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American Pharoah to command $200,000 per live foal

American Pharoah will stand at stud for a princely sum.

Ashford Stud, Coolmore America's breeding facility in the United States, has confirmed a price of $200,000 per live foal.

A stallion typically can book 200 mares in a year, which would mean American Pharoah's first year as a stallion could be worth $40 million.

It's one of the most expensive prices that a horse has initially stood for. Other high-priced stud fees already announced for 2016 are Medaglia D'Oro ($150,000), Curlin ($100,000) and American Pharoah's grandsire, Empire Maker ($100,000), who just returned to the U.S. after breeding for five years in Japan. On Thursday, Gainesway Farms announced the country's leading sire, Tapit, will stay steady at his $300,000 fee for 2016.

It's not only American Pharoah that will cost a pretty penny for the rights to breed with. The horse's sire, Pioneerof The Nile, who stands at Winstar Farm, saw his stud fee rise from $60,000 this year to $125,000.

Zayat Stables, which maintained all the rights and prize money during Pharoah's racing career, sold an undisclosed percentage of the horse for breeding to Coolmore. Zayat Stables owner Ahmed Zayat has said that when he sells, he always keeps at least 25 percent of the horse's breeding rights, including those for Pharoah and Pioneerof The Nile.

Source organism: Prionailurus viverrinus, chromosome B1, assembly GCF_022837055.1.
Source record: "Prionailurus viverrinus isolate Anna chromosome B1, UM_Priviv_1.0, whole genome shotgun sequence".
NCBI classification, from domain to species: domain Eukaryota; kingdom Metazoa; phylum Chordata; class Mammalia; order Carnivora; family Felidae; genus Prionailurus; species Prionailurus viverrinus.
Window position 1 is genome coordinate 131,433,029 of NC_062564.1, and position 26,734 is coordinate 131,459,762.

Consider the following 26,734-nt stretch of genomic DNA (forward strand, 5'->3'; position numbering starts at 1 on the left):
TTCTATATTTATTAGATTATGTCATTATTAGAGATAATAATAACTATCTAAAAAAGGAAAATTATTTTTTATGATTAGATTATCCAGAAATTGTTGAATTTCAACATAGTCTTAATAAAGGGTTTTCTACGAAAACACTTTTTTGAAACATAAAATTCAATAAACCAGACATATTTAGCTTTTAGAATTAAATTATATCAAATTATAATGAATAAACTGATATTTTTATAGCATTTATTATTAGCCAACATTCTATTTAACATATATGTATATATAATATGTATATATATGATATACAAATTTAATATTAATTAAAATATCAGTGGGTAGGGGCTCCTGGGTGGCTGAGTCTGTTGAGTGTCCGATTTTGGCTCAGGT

Being a great Thoroughbred on the track doesn't guarantee success in the breeding shed. Secretariat, considered the greatest horse of all time, was disappointing as a stallion.

The offspring of famous horses sometimes become the money winners as stallions. One of the most successful stallions, A.P. Indy, was sired by 1977 Triple Crown winner Seattle Slew. The horse won eight of 11 starts, including the Belmont Stakes and Breeders" Cup, and had successful progeny.

Storm Cat, who only won half of his eight starts on the track, commanded a fee of $500,000 per live foal at the peak of his breeding career. His grandsires included Secretariat and Northern Dancer, who once commanded record fees of $1 million every time he was matched with a mare.

American Pharoah, who won nine of his 11 starts, including the Triple Crown, the Haskell Stakes and the Breeders' Cup this past weekend, arrived at Ashford Stud on Monday to begin his new life.